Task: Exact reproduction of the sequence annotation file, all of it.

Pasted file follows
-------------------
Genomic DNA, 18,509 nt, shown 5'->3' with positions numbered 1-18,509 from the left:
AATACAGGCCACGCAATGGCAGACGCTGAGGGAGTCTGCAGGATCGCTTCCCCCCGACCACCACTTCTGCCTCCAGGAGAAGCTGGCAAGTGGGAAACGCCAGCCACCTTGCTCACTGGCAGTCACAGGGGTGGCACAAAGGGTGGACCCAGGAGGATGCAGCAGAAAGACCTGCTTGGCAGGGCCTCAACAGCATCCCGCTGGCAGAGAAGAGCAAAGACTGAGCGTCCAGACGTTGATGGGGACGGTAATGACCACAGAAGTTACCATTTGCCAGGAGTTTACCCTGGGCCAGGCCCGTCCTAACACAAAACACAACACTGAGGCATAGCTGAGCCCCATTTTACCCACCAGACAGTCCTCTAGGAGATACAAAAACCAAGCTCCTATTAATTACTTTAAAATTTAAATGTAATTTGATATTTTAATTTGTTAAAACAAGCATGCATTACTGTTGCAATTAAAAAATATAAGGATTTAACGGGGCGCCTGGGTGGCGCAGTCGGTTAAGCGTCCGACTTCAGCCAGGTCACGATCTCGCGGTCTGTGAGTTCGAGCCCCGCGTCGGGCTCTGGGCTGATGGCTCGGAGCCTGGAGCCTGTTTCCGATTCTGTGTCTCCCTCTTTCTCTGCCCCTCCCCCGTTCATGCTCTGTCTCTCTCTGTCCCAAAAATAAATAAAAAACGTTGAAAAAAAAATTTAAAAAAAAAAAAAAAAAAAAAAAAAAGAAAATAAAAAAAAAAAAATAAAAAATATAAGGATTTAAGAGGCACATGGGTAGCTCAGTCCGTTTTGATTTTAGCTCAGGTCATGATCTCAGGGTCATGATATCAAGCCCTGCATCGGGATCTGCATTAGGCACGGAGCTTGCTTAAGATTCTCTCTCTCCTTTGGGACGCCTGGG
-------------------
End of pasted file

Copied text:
Genomic DNA, 18,509 nt, shown 5'->3' with positions numbered 1-18,509 from the left:
AATACAGGCCACGCAATGGCAGACGCTGAGGGAGTCTGCAGGATCGCTTCCCCCCGACCACCACTTCTGCCTCCAGGAGAAGCTGGCAAGTGGGAAACGCCAGCCACCTTGCTCACTGGCAGTCACAGGGGTGGCACAAAGGGTGGACCCAGGAGGATGCAGCAGAAAGACCTGCTTGGCAGGGCCTCAACAGCATCCCGCTGGCAGAGAAGAGCAAAGACTGAGCGTCCAGACGTTGATGGGGACGGTAATGACCACAGAAGTTACCATTTGCCAGGAGTTTACCCTGGGCCAGGCCCGTCCTAACACAAAACACAACACTGAGGCATAGCTGAGCCCCATTTTACCCACCAGACAGTCCTCTAGGAGATACAAAAACCAAGCTCCTATTAATTACTTTAAAATTTAAATGTAATTTGATATTTTAATTTGTTAAAACAAGCATGCATTACTGTTGCAATTAAAAAATATAAGGATTTAACGGGGCGCCTGGGTGGCGCAGTCGGTTAAGCGTCCGACTTCAGCCAGGTCACGATCTCGCGGTCTGTGAGTTCGAGCCCCGCGTCGGGCTCTGGGCTGATGGCTCGGAGCCTGGAGCCTGTTTCCGATTCTGTGTCTCCCTCTTTCTCTGCCCCTCCCCCGTTCATGCTCTGTCTCTCTCTGTCCCAAAAATAAATAAAAAACGTTGAAAAAAAAATTTAAAAAAAAAAAAAAAAAAAAAAAAAAGAAAATAAAAAAAAAAAAATAAAAAATATAAGGATTTAAGAGGCACATGGGTAGCTCAGTCCGTTTTGATTTTAGCTCAGGTCATGATCTCAGGGTCATGATATCAAGCCCTGCATCGGGATCTGCATTAGGCACGGAGCTTGCTTAAGATTCTCTCTCTCCTTTGGGACGCCTGGG